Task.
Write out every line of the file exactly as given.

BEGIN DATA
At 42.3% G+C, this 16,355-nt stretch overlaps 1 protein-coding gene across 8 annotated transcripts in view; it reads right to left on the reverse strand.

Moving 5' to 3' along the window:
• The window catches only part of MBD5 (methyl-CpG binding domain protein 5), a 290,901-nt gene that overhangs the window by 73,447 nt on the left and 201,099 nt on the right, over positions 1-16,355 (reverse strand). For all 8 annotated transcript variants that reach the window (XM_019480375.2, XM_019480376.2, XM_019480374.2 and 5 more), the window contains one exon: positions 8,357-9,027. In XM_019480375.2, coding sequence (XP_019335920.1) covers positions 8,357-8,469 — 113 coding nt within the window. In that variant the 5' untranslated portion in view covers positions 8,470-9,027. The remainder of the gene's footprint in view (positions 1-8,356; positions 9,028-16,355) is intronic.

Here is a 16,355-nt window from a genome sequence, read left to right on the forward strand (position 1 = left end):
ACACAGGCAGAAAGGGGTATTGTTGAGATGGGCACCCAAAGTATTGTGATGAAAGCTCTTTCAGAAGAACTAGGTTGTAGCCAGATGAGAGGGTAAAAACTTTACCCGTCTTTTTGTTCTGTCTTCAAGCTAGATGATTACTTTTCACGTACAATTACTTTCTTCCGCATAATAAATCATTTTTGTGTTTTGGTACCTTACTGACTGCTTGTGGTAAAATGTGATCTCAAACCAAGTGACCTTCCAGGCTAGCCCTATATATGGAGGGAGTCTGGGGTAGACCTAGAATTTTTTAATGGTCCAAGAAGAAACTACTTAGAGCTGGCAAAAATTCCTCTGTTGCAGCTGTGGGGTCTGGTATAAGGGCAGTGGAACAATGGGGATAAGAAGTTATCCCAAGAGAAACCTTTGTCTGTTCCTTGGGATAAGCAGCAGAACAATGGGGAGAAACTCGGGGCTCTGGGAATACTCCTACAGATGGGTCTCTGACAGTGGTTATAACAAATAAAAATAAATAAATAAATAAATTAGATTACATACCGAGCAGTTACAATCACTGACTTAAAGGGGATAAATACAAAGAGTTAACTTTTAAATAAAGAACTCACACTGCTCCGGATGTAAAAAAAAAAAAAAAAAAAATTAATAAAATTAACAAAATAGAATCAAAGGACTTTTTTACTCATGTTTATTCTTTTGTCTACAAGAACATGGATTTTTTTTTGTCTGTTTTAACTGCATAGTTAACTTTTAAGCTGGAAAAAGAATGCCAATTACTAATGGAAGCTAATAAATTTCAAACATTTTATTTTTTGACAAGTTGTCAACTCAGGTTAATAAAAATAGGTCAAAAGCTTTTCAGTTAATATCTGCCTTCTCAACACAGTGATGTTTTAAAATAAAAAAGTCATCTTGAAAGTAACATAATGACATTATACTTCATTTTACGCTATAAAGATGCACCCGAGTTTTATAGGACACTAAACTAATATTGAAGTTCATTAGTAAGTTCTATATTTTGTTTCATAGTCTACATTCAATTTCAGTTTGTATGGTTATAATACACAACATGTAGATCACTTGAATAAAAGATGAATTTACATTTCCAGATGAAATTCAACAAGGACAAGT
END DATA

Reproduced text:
At 42.3% G+C, this 16,355-nt stretch overlaps 1 protein-coding gene across 8 annotated transcripts in view; it reads right to left on the reverse strand.

Moving 5' to 3' along the window:
• The window catches only part of MBD5 (methyl-CpG binding domain protein 5), a 290,901-nt gene that overhangs the window by 73,447 nt on the left and 201,099 nt on the right, over positions 1-16,355 (reverse strand). For all 8 annotated transcript variants that reach the window (XM_019480375.2, XM_019480376.2, XM_019480374.2 and 5 more), the window contains one exon: positions 8,357-9,027. In XM_019480375.2, coding sequence (XP_019335920.1) covers positions 8,357-8,469 — 113 coding nt within the window. In that variant the 5' untranslated portion in view covers positions 8,470-9,027. The remainder of the gene's footprint in view (positions 1-8,356; positions 9,028-16,355) is intronic.

Here is a 16,355-nt window from a genome sequence, read left to right on the forward strand (position 1 = left end):
ACACAGGCAGAAAGGGGTATTGTTGAGATGGGCACCCAAAGTATTGTGATGAAAGCTCTTTCAGAAGAACTAGGTTGTAGCCAGATGAGAGGGTAAAAACTTTACCCGTCTTTTTGTTCTGTCTTCAAGCTAGATGATTACTTTTCACGTACAATTACTTTCTTCCGCATAATAAATCATTTTTGTGTTTTGGTACCTTACTGACTGCTTGTGGTAAAATGTGATCTCAAACCAAGTGACCTTCCAGGCTAGCCCTATATATGGAGGGAGTCTGGGGTAGACCTAGAATTTTTTAATGGTCCAAGAAGAAACTACTTAGAGCTGGCAAAAATTCCTCTGTTGCAGCTGTGGGGTCTGGTATAAGGGCAGTGGAACAATGGGGATAAGAAGTTATCCCAAGAGAAACCTTTGTCTGTTCCTTGGGATAAGCAGCAGAACAATGGGGAGAAACTCGGGGCTCTGGGAATACTCCTACAGATGGGTCTCTGACAGTGGTTATAACAAATAAAAATAAATAAATAAATAAATTAGATTACATACCGAGCAGTTACAATCACTGACTTAAAGGGGATAAATACAAAGAGTTAACTTTTAAATAAAGAACTCACACTGCTCCGGATGTAAAAAAAAAAAAAAAAAAAATTAATAAAATTAACAAAATAGAATCAAAGGACTTTTTTACTCATGTTTATTCTTTTGTCTACAAGAACATGGATTTTTTTTTGTCTGTTTTAACTGCATAGTTAACTTTTAAGCTGGAAAAAGAATGCCAATTACTAATGGAAGCTAATAAATTTCAAACATTTTATTTTTTGACAAGTTGTCAACTCAGGTTAATAAAAATAGGTCAAAAGCTTTTCAGTTAATATCTGCCTTCTCAACACAGTGATGTTTTAAAATAAAAAAGTCATCTTGAAAGTAACATAATGACATTATACTTCATTTTACGCTATAAAGATGCACCCGAGTTTTATAGGACACTAAACTAATATTGAAGTTCATTAGTAAGTTCTATATTTTGTTTCATAGTCTACATTCAATTTCAGTTTGTATGGTTATAATACACAACATGTAGATCACTTGAATAAAAGATGAATTTACATTTCCAGATGAAATTCAACAAGGACAAGT